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A Future for the Amazon

Professor at Universidade Estadual do Pará [State University of Pará] and member of the Fórum Brasileiro de Segurança Pública [Brazilian Public Security Forum].

Aiala Colares Couto

Translated by Marcus Alexandre C. de Souza; Silvia Benchimol; Ewerton Branco (UFPA/ET-Multi)


A future for the Amazon? Above all, thinking about a future for the Amazon region means thinking about emergency issues about life from - and in - the forest, which are concerned not only with the ecosystem and the biodiversity, but also with the way of life and survival of our populations. Thinking about a future for the Amazon is also bringing up the debate about climate security or even planetary security, which means that we should not be selfish to the point of thinking that the Amazon is important only for peoples who live here.

Certainly, the expansion of the capitalist mode of production brought great environmental imbalances to the world. It is possible to emphasize the global warming resulting from the emission of polluting gas due to the use of fossil fuels (coal and oil), having deforestation and fires as accelerator vectors for this process.

So, how should we think about a future for the Amazon? The answer to this question does not seem to be simple. For almost a century, the expansion of the Amazonian economic frontier has neglected the role of traditional communities in maintaining life in the forest, besides encouraging a process of capital accumulation based on spoliation of nature. We usually say that spatial adjustments were made in the region with the aim of promoting the exploitation of wealth. On the one hand, this wealth has generated income concentration; on the other, it has generated social and environmental conflicts. The violence of the capital consolidation in the Amazon is marked by stories of genocide and ecocide that made the real needs and cultures of the Amazonian peoples invisible.

So, what would be the answer to that question? The path to follow so that we can finally reach the ideal model, which has environmental, social and economic sustainability as its main drivers of development, sounds like a utopia. Perhaps, believing that it is possible to produce and distribute wealth while keeping the forest alive and preserving its rich biodiversity is, in fact, utopian. In addition, strengthening traditional knowledge from local productive arrangements can ensure the insertion of Amazonian communities that have their sources of income deriving from extractivism. A rich amount of wealth is also generated from empirical knowledge and ancestral knowledge, which fully warrant and meet the requirements for a sustainable and inclusive community-based tourism incentive.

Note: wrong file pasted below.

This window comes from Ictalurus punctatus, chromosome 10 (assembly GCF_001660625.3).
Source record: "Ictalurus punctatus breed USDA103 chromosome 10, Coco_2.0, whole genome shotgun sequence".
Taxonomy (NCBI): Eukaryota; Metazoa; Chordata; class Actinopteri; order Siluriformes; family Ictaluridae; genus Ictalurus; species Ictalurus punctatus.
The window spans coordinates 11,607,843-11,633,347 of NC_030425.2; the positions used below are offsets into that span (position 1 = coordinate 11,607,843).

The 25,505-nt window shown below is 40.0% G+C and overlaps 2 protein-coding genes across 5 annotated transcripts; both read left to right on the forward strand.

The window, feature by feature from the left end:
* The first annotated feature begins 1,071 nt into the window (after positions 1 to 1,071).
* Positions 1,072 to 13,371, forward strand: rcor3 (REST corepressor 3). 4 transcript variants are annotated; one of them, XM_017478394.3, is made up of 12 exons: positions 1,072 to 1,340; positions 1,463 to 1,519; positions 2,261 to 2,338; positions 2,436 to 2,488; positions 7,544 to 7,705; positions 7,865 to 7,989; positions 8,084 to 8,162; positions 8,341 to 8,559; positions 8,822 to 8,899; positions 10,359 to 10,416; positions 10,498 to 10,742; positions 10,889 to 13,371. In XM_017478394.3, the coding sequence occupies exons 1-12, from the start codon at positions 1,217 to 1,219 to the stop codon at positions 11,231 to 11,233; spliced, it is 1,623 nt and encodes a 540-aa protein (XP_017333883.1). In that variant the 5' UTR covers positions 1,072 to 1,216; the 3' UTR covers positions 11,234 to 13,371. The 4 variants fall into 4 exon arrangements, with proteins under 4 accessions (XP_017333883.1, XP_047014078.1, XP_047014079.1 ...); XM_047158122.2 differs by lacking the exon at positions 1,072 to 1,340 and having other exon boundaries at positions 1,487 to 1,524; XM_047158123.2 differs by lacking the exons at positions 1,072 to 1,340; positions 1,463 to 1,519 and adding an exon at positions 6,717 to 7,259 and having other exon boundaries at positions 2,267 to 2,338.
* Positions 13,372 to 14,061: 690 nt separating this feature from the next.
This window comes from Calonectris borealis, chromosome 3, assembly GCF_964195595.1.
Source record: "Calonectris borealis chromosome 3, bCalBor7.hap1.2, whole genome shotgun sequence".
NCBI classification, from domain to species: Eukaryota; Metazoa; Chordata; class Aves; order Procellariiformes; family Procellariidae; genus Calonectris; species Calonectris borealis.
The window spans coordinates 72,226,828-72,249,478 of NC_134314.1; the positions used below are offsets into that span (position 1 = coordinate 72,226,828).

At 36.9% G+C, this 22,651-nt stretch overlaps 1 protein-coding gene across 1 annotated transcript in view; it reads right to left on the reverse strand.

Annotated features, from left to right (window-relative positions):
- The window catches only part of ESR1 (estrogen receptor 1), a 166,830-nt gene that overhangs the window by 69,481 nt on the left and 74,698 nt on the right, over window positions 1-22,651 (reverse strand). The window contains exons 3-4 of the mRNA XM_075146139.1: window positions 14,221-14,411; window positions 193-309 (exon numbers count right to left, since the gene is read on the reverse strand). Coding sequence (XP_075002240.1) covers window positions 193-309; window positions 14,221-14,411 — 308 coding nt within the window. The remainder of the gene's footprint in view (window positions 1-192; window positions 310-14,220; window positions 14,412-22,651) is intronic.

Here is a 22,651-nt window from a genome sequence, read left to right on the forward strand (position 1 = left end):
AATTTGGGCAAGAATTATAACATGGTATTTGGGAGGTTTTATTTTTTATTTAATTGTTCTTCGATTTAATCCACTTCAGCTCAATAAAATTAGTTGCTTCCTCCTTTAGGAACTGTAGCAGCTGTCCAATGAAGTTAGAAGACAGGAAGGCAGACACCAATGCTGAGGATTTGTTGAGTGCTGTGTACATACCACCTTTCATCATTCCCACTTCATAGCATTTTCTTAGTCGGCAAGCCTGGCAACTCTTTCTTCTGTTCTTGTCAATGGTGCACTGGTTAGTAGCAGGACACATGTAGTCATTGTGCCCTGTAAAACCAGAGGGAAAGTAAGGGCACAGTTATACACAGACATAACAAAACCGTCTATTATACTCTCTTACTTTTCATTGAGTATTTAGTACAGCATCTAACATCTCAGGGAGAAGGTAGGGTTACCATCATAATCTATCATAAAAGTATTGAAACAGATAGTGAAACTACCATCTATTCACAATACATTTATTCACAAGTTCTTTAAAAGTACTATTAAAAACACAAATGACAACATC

Perhaps it may seem utopian, but nature is capable of providing good living ambience, which is lacking for the peoples from the forest. These peoples face not only environmental problems, but also social issues, such as poverty, malnutrition and low human development index. In addition to everything already highlighted, these peoples survive with the reality of invasions and expropriation of their lands, which is a violence - not only physical, but also symbolic. It represents a process of making invisible the existence of the being.

For this reason, I believe that some important strategies to think about a future for the Amazon consists in liberating educational processes, promoting greater popular participation in decision-making processes, receiving the empathy on the part of the public authorities and facing the most varied types of environmental crimes, along with a policy to combat poverty. I reinforce the idea that there is no future for the Amazon without an active participation of its peoples in political and economic processes that are based on the ideal of sustainability and good living.